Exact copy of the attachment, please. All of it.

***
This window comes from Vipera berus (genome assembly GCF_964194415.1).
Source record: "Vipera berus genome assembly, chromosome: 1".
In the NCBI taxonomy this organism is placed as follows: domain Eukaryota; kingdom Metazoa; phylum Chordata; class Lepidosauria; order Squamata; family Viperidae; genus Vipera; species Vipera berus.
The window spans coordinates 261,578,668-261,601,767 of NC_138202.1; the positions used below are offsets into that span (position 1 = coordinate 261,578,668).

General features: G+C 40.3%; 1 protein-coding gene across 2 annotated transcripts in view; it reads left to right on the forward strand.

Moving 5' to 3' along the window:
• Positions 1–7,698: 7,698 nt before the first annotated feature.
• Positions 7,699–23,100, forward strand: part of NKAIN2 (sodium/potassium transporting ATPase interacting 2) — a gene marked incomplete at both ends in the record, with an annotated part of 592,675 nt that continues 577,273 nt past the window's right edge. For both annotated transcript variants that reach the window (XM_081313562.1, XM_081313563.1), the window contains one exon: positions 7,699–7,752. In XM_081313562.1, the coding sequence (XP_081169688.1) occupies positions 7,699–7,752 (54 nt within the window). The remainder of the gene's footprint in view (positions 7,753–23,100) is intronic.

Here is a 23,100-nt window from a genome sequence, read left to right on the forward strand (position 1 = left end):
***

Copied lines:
This window comes from Vipera berus (genome assembly GCF_964194415.1).
Source record: "Vipera berus genome assembly, chromosome: 1".
In the NCBI taxonomy this organism is placed as follows: domain Eukaryota; kingdom Metazoa; phylum Chordata; class Lepidosauria; order Squamata; family Viperidae; genus Vipera; species Vipera berus.
The window spans coordinates 261,578,668-261,601,767 of NC_138202.1; the positions used below are offsets into that span (position 1 = coordinate 261,578,668).

General features: G+C 40.3%; 1 protein-coding gene across 2 annotated transcripts in view; it reads left to right on the forward strand.

Moving 5' to 3' along the window:
• Positions 1–7,698: 7,698 nt before the first annotated feature.
• Positions 7,699–23,100, forward strand: part of NKAIN2 (sodium/potassium transporting ATPase interacting 2) — a gene marked incomplete at both ends in the record, with an annotated part of 592,675 nt that continues 577,273 nt past the window's right edge. For both annotated transcript variants that reach the window (XM_081313562.1, XM_081313563.1), the window contains one exon: positions 7,699–7,752. In XM_081313562.1, the coding sequence (XP_081169688.1) occupies positions 7,699–7,752 (54 nt within the window). The remainder of the gene's footprint in view (positions 7,753–23,100) is intronic.

Here is a 23,100-nt window from a genome sequence, read left to right on the forward strand (position 1 = left end):